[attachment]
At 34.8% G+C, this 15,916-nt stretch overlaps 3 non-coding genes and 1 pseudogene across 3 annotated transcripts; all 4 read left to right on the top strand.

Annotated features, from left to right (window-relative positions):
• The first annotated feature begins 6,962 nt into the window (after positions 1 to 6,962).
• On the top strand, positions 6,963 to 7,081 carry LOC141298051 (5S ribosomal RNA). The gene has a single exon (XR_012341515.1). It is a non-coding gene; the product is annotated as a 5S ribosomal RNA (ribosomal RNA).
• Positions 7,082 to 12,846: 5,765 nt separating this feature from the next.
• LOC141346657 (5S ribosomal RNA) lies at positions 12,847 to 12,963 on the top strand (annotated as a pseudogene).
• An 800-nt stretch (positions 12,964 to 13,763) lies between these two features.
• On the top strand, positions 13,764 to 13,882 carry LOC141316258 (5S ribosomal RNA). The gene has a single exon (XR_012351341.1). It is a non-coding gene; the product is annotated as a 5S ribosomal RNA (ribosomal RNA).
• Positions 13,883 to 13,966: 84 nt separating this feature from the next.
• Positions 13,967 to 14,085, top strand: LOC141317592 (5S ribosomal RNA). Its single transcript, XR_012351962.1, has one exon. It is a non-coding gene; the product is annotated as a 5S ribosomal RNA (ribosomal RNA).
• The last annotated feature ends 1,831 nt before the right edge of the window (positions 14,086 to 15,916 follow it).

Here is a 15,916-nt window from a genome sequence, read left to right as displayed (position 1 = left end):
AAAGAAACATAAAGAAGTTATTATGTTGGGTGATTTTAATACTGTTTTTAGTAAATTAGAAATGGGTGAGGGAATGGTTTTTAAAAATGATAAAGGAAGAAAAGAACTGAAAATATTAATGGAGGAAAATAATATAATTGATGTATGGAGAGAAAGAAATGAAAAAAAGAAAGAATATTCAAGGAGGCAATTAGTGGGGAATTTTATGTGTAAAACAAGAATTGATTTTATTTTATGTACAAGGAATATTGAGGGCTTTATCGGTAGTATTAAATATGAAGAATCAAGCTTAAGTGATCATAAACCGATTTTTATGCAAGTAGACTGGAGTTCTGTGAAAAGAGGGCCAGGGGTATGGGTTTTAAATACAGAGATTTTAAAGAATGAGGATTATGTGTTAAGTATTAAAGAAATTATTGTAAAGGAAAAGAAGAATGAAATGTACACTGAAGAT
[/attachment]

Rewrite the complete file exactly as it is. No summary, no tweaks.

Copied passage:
At 34.8% G+C, this 15,916-nt stretch overlaps 3 non-coding genes and 1 pseudogene across 3 annotated transcripts; all 4 read left to right on the top strand.

Annotated features, from left to right (window-relative positions):
• The first annotated feature begins 6,962 nt into the window (after positions 1 to 6,962).
• On the top strand, positions 6,963 to 7,081 carry LOC141298051 (5S ribosomal RNA). The gene has a single exon (XR_012341515.1). It is a non-coding gene; the product is annotated as a 5S ribosomal RNA (ribosomal RNA).
• Positions 7,082 to 12,846: 5,765 nt separating this feature from the next.
• LOC141346657 (5S ribosomal RNA) lies at positions 12,847 to 12,963 on the top strand (annotated as a pseudogene).
• An 800-nt stretch (positions 12,964 to 13,763) lies between these two features.
• On the top strand, positions 13,764 to 13,882 carry LOC141316258 (5S ribosomal RNA). The gene has a single exon (XR_012351341.1). It is a non-coding gene; the product is annotated as a 5S ribosomal RNA (ribosomal RNA).
• Positions 13,883 to 13,966: 84 nt separating this feature from the next.
• Positions 13,967 to 14,085, top strand: LOC141317592 (5S ribosomal RNA). Its single transcript, XR_012351962.1, has one exon. It is a non-coding gene; the product is annotated as a 5S ribosomal RNA (ribosomal RNA).
• The last annotated feature ends 1,831 nt before the right edge of the window (positions 14,086 to 15,916 follow it).

Here is a 15,916-nt window from a genome sequence, read left to right as displayed (position 1 = left end):
AAAGAAACATAAAGAAGTTATTATGTTGGGTGATTTTAATACTGTTTTTAGTAAATTAGAAATGGGTGAGGGAATGGTTTTTAAAAATGATAAAGGAAGAAAAGAACTGAAAATATTAATGGAGGAAAATAATATAATTGATGTATGGAGAGAAAGAAATGAAAAAAAGAAAGAATATTCAAGGAGGCAATTAGTGGGGAATTTTATGTGTAAAACAAGAATTGATTTTATTTTATGTACAAGGAATATTGAGGGCTTTATCGGTAGTATTAAATATGAAGAATCAAGCTTAAGTGATCATAAACCGATTTTTATGCAAGTAGACTGGAGTTCTGTGAAAAGAGGGCCAGGGGTATGGGTTTTAAATACAGAGATTTTAAAGAATGAGGATTATGTGTTAAGTATTAAAGAAATTATTGTAAAGGAAAAGAAGAATGAAATGTACACTGAAGAT